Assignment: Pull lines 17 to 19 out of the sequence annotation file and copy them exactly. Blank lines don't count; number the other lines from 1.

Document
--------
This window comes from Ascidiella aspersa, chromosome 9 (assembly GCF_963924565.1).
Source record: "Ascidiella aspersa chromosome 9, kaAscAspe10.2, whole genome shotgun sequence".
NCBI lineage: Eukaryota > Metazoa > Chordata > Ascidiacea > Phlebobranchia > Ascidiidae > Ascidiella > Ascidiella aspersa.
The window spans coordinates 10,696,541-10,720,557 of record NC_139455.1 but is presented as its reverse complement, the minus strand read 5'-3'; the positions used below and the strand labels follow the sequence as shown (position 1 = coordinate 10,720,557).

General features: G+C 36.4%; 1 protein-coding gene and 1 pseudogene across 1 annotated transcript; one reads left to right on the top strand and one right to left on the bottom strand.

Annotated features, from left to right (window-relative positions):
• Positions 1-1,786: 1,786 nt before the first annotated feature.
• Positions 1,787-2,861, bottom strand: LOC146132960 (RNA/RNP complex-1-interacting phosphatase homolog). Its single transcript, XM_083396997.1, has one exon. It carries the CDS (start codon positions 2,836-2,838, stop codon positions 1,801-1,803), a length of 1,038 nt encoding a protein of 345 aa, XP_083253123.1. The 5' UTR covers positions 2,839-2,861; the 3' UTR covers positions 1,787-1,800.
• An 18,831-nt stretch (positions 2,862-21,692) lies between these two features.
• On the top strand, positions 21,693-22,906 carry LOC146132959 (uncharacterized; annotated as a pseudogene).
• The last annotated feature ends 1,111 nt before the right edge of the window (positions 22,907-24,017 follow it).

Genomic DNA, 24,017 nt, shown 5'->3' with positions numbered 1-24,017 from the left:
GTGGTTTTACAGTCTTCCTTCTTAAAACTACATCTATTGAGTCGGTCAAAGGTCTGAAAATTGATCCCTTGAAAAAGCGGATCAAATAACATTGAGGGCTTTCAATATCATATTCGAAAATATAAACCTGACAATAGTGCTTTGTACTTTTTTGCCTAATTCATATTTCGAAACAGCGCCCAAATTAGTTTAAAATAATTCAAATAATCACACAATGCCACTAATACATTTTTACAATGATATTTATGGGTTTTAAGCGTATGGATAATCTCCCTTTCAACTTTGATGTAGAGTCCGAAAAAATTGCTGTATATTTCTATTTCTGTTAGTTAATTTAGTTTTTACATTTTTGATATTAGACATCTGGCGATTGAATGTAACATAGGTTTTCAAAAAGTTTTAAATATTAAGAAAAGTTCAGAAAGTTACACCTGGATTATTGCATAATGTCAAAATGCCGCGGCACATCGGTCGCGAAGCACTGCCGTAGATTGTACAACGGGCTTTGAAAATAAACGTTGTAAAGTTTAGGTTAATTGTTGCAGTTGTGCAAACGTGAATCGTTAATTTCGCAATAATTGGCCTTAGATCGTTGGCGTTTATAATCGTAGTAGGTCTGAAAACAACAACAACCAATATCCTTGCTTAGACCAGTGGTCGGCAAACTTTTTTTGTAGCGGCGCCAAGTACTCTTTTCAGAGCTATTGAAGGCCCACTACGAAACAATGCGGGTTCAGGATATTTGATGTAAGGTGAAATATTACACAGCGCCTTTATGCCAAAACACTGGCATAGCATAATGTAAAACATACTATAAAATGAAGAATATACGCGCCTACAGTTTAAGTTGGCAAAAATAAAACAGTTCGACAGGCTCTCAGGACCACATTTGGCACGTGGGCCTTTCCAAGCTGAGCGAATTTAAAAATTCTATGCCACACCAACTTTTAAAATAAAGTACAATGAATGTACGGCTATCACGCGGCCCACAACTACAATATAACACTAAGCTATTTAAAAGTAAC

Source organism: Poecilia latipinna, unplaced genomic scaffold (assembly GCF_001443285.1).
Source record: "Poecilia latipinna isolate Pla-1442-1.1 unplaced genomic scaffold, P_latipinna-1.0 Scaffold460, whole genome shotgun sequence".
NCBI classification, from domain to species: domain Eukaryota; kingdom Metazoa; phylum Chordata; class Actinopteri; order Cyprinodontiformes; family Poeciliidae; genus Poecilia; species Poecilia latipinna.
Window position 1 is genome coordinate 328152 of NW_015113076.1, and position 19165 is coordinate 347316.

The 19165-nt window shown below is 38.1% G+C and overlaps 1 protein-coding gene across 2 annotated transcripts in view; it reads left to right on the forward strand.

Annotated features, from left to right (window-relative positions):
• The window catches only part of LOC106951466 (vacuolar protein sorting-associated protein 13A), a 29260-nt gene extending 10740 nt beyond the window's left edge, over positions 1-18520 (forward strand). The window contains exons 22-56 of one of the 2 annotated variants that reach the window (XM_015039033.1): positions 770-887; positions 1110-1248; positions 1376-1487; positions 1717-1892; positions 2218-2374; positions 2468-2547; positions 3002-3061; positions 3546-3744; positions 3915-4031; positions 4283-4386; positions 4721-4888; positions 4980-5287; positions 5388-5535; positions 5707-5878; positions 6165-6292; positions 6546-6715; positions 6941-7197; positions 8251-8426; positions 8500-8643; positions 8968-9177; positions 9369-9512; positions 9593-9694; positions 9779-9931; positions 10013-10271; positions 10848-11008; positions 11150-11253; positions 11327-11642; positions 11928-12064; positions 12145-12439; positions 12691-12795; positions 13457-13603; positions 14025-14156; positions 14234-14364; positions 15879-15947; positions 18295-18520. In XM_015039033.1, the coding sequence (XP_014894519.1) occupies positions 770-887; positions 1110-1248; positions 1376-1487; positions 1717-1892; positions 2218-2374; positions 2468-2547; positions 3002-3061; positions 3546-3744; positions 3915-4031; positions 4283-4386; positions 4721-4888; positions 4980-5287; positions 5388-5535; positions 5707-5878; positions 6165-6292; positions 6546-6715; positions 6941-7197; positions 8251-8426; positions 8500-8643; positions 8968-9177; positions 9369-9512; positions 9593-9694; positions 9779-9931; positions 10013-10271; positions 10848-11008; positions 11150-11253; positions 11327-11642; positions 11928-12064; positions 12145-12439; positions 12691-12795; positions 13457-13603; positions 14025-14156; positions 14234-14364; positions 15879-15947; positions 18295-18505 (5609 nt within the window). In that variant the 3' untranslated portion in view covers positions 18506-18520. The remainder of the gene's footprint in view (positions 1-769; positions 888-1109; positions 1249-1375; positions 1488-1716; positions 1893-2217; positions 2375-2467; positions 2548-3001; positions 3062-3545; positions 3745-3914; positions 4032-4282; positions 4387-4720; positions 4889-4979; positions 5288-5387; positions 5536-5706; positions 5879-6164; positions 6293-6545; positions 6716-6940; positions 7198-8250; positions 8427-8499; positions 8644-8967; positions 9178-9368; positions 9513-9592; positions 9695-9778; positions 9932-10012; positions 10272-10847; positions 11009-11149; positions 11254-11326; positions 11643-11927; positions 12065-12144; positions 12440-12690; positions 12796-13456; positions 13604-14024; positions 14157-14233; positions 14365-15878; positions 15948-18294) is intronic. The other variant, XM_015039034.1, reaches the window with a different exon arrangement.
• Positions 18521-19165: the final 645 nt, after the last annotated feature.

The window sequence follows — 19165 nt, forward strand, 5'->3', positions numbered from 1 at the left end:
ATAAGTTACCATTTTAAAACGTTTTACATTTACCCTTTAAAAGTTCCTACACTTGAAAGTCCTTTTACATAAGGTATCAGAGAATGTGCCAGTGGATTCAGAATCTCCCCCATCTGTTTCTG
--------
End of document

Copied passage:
Window position 1 is genome coordinate 328152 of NW_015113076.1, and position 19165 is coordinate 347316.

The 19165-nt window shown below is 38.1% G+C and overlaps 1 protein-coding gene across 2 annotated transcripts in view; it reads left to right on the forward strand.

Annotated features, from left to right (window-relative positions):